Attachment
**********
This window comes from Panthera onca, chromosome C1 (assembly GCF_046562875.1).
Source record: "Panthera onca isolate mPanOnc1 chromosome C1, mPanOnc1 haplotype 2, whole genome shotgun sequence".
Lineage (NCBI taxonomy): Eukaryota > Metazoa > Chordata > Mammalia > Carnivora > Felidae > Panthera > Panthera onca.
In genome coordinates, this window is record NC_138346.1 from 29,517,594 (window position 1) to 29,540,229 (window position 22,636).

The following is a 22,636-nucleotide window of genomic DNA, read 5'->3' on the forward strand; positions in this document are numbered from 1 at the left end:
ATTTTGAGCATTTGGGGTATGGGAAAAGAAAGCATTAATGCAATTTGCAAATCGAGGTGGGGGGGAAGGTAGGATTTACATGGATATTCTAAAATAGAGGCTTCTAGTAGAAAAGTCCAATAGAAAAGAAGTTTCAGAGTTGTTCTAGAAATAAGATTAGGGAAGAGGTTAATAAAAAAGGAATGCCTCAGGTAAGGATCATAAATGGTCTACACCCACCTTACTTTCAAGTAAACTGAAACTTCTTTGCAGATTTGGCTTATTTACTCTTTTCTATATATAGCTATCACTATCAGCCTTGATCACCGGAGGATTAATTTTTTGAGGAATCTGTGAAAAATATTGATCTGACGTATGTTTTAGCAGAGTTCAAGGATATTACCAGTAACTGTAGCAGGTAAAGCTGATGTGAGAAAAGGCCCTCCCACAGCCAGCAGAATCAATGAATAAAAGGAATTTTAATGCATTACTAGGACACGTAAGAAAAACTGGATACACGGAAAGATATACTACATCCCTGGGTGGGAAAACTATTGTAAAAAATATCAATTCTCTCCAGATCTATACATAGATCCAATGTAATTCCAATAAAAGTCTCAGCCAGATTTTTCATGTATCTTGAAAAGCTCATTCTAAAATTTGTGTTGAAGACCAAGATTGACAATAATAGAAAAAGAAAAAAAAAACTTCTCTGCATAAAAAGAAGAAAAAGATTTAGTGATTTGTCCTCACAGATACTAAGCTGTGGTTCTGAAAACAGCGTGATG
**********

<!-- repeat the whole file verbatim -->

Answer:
This window comes from Panthera onca, chromosome C1 (assembly GCF_046562875.1).
Source record: "Panthera onca isolate mPanOnc1 chromosome C1, mPanOnc1 haplotype 2, whole genome shotgun sequence".
Lineage (NCBI taxonomy): Eukaryota > Metazoa > Chordata > Mammalia > Carnivora > Felidae > Panthera > Panthera onca.
In genome coordinates, this window is record NC_138346.1 from 29,517,594 (window position 1) to 29,540,229 (window position 22,636).

The following is a 22,636-nucleotide window of genomic DNA, read 5'->3' on the forward strand; positions in this document are numbered from 1 at the left end:
ATTTTGAGCATTTGGGGTATGGGAAAAGAAAGCATTAATGCAATTTGCAAATCGAGGTGGGGGGGAAGGTAGGATTTACATGGATATTCTAAAATAGAGGCTTCTAGTAGAAAAGTCCAATAGAAAAGAAGTTTCAGAGTTGTTCTAGAAATAAGATTAGGGAAGAGGTTAATAAAAAAGGAATGCCTCAGGTAAGGATCATAAATGGTCTACACCCACCTTACTTTCAAGTAAACTGAAACTTCTTTGCAGATTTGGCTTATTTACTCTTTTCTATATATAGCTATCACTATCAGCCTTGATCACCGGAGGATTAATTTTTTGAGGAATCTGTGAAAAATATTGATCTGACGTATGTTTTAGCAGAGTTCAAGGATATTACCAGTAACTGTAGCAGGTAAAGCTGATGTGAGAAAAGGCCCTCCCACAGCCAGCAGAATCAATGAATAAAAGGAATTTTAATGCATTACTAGGACACGTAAGAAAAACTGGATACACGGAAAGATATACTACATCCCTGGGTGGGAAAACTATTGTAAAAAATATCAATTCTCTCCAGATCTATACATAGATCCAATGTAATTCCAATAAAAGTCTCAGCCAGATTTTTCATGTATCTTGAAAAGCTCATTCTAAAATTTGTGTTGAAGACCAAGATTGACAATAATAGAAAAAGAAAAAAAAAACTTCTCTGCATAAAAAGAAGAAAAAGATTTAGTGATTTGTCCTCACAGATACTAAGCTGTGGTTCTGAAAACAGCGTGATG